The UK property market has shown remarkable resilience over the past two years. But against the backdrop of rising interest rates and the change in demand for commercial property, we see declining or at the very least stalling property values.
Traditional ‘bricks and mortar’ retailers are facing difficult times and the data suggests a growing dispersion in performance depending on store location. The competition from online retailers appears to be leading to higher vacancy rates and a reduction of floorspace and lower rents in the best case, and bankruptcy in the worst (as Maplin and ToysRUs demonstrate).
Office properties, particularly in London, are also under pressure. Underlying data shows net rents falling by as much as 20 per cent, rising vacancy rates and a high volume of un-let space currently under construction in the capital.
But one bright spot comes from the industrial sector. Following a near continuous decline in industrial rents over the past 20 years, rents hit an inflection point at the start of 2014 and are up 19 per cent since. Interestingly, despite the pick-up in activity, there does not seem to be a rise in new development, resulting in an overall reduction of available space.
The outlook for residential is a bit starker. With UK rates set to rise (possibly five x 0.25 per cent by 2021), there are some estimates that house prices could fall by 15 per cent by the end of 2021, matching the 14 per cent drop in residential values between 2008-09.
A 15 per cent decline in UK residential property prices suggests the house price-to-income ratio retreats back towards its 30-plus year historic average. London might face a deeper decline of 19 per cent, exerting pressure on the buy-to-let market and forcing sales and reducing rents for tenants.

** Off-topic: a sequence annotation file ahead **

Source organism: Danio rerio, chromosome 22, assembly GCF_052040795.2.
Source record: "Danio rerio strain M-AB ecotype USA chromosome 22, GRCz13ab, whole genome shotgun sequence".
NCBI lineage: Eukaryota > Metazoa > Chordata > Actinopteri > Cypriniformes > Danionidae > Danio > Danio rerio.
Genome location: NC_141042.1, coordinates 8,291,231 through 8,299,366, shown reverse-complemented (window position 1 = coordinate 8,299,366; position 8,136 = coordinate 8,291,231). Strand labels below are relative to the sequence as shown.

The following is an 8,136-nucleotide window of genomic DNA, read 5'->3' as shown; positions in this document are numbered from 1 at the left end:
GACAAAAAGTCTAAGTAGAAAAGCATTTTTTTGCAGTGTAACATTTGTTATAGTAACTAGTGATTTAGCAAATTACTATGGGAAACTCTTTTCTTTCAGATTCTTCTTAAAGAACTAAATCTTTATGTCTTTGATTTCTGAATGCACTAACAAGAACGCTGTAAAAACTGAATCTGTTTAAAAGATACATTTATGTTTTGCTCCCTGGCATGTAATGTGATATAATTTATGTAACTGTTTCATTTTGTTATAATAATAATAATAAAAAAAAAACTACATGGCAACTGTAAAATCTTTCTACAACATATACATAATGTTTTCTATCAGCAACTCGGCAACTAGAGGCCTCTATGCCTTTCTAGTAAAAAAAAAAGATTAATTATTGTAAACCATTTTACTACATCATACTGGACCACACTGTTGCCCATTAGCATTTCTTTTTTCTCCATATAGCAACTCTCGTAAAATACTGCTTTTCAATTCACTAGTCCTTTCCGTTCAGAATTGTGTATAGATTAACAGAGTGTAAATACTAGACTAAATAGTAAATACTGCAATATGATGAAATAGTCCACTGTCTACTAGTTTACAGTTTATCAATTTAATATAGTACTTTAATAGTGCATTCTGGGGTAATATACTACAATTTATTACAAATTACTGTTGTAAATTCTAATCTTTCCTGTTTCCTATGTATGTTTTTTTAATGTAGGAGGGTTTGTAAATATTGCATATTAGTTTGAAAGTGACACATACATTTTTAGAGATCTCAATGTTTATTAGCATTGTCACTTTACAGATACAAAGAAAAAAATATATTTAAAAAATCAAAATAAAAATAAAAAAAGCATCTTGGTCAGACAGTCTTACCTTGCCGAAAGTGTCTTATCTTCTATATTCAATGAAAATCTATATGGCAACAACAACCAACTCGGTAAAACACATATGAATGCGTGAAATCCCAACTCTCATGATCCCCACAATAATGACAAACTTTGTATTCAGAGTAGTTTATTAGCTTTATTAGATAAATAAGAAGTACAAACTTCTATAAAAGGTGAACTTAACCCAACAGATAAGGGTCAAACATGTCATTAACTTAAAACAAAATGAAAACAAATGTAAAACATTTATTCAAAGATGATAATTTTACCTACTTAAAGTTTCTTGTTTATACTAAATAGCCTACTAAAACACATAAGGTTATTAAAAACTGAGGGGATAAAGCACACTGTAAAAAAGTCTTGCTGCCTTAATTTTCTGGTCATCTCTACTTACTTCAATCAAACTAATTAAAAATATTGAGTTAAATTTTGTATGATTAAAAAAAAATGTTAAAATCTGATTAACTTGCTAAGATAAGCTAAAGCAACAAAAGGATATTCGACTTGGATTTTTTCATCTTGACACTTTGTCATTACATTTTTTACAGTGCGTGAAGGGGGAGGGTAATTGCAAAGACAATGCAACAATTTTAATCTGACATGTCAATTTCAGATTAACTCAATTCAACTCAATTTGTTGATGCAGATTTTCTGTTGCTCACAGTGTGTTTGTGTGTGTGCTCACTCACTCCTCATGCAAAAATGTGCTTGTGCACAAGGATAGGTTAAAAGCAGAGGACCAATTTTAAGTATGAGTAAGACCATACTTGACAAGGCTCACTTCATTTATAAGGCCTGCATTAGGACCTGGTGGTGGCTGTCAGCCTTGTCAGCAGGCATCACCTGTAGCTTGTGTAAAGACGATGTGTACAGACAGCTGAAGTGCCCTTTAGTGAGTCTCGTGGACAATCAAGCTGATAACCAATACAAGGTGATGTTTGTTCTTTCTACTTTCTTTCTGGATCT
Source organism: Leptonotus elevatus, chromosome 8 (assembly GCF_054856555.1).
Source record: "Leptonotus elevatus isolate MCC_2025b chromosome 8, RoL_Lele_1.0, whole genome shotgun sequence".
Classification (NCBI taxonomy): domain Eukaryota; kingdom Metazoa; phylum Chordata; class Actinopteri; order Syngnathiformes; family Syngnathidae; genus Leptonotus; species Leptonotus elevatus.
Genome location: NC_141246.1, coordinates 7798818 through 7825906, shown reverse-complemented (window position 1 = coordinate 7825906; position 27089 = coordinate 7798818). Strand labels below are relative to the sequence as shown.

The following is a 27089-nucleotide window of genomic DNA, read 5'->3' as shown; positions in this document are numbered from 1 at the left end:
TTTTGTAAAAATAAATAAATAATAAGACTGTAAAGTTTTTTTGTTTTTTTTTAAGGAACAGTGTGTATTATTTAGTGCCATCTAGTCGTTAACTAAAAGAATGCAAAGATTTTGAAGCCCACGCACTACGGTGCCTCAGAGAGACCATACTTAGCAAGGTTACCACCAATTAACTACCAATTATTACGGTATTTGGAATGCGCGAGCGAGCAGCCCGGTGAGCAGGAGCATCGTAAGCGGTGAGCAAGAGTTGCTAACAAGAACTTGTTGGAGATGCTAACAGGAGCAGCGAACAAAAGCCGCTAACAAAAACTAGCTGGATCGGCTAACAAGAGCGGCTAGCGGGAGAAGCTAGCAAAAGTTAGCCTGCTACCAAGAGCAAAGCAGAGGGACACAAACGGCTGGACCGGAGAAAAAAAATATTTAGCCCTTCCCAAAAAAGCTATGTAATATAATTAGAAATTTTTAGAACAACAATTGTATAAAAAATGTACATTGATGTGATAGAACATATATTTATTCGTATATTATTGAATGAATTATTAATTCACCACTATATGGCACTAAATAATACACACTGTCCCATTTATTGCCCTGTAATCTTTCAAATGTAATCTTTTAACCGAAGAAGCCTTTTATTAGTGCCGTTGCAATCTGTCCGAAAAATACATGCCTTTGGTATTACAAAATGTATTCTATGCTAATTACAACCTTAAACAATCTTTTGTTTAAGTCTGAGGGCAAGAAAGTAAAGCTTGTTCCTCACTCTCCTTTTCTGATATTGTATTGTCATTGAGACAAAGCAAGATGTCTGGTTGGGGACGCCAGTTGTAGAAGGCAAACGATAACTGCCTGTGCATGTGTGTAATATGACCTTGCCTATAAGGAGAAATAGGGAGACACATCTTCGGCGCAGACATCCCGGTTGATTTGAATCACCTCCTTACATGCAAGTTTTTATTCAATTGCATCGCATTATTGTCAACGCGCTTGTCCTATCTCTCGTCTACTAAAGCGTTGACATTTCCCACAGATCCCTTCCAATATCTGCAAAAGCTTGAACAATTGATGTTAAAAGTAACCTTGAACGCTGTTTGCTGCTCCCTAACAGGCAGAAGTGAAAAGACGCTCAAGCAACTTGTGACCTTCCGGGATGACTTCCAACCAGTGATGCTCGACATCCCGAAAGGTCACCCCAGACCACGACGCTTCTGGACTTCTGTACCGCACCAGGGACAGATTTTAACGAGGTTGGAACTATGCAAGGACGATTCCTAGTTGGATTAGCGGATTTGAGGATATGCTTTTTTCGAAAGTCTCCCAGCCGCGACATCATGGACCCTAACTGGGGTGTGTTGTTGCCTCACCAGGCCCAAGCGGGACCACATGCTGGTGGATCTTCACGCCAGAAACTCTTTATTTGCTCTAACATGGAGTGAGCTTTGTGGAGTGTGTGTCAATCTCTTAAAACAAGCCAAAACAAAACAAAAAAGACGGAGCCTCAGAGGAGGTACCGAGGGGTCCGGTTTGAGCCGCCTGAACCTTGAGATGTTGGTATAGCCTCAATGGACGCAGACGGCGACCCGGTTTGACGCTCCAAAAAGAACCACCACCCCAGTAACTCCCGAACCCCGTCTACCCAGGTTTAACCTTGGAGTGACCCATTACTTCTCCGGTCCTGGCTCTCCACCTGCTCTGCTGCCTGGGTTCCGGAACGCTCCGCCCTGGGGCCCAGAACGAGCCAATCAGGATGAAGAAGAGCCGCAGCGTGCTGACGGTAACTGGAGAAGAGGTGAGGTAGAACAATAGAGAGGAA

Only a better than expected outcome of Brexit and a more vibrant UK economy would make us change our outlook. In such a case, increased demand for the UK’s traditionally scarce property supply would counter the higher burden of the cost of finance.
Thoughts on perception of risk
Events that increase uncertainty about the likely path of profits are bad news for any company’s share price, as President Trump’s recent tariffs announcement and Amazon tweets have proved.
Markets can be influenced by an incredibly large number of related but constantly shifting factors and knock-on effects. It’s that creation of new paths and possibilities that can destabilise markets through increasing uncertainty.
If the likelihood of extreme outcomes rises, investors look to insure against the bad ones. Some investors buy options to sell their assets at pre-set prices, an explicit insurance contract.
As a whole, the market builds in an implicit insurance. That insurance is the risk premium; the extra expected payout an investor estimates they need to make it worthwhile to hold a risky asset (compared with a non-risky asset like a bank deposit or short-term government bond). Because an investor needs a greater return in order to take the risk, the share price they’ll pay to buy some more of the company goes down, and the company’s valuation falls.
What can happen in times of prolonged uncertainty is the investor is shaken from their complacency and starts to feel they’ve taken on more risk than they really wanted. When the environment changes, they’re left having to decide while feeling uncomfortable and possibly fearful. (As an aside, this is why clients are asked to review their risks at least annually, hopefully when market moves aren’t influencing their perceptions of risk).
Of course, the main point of long-term investing is to get paid a diverse portfolio of risk premia on a pretty constant basis. What matters for each investor is getting the long-term holdings aligned with their risk appetite.
A useful working definition of long-term is “not needing the money for a number of years”. If one’s savings aren’t needed in the nearer-term, then history shows the best strategy is to get the asset allocation aligned to the risk appetite and then leave it that way through thick and thin.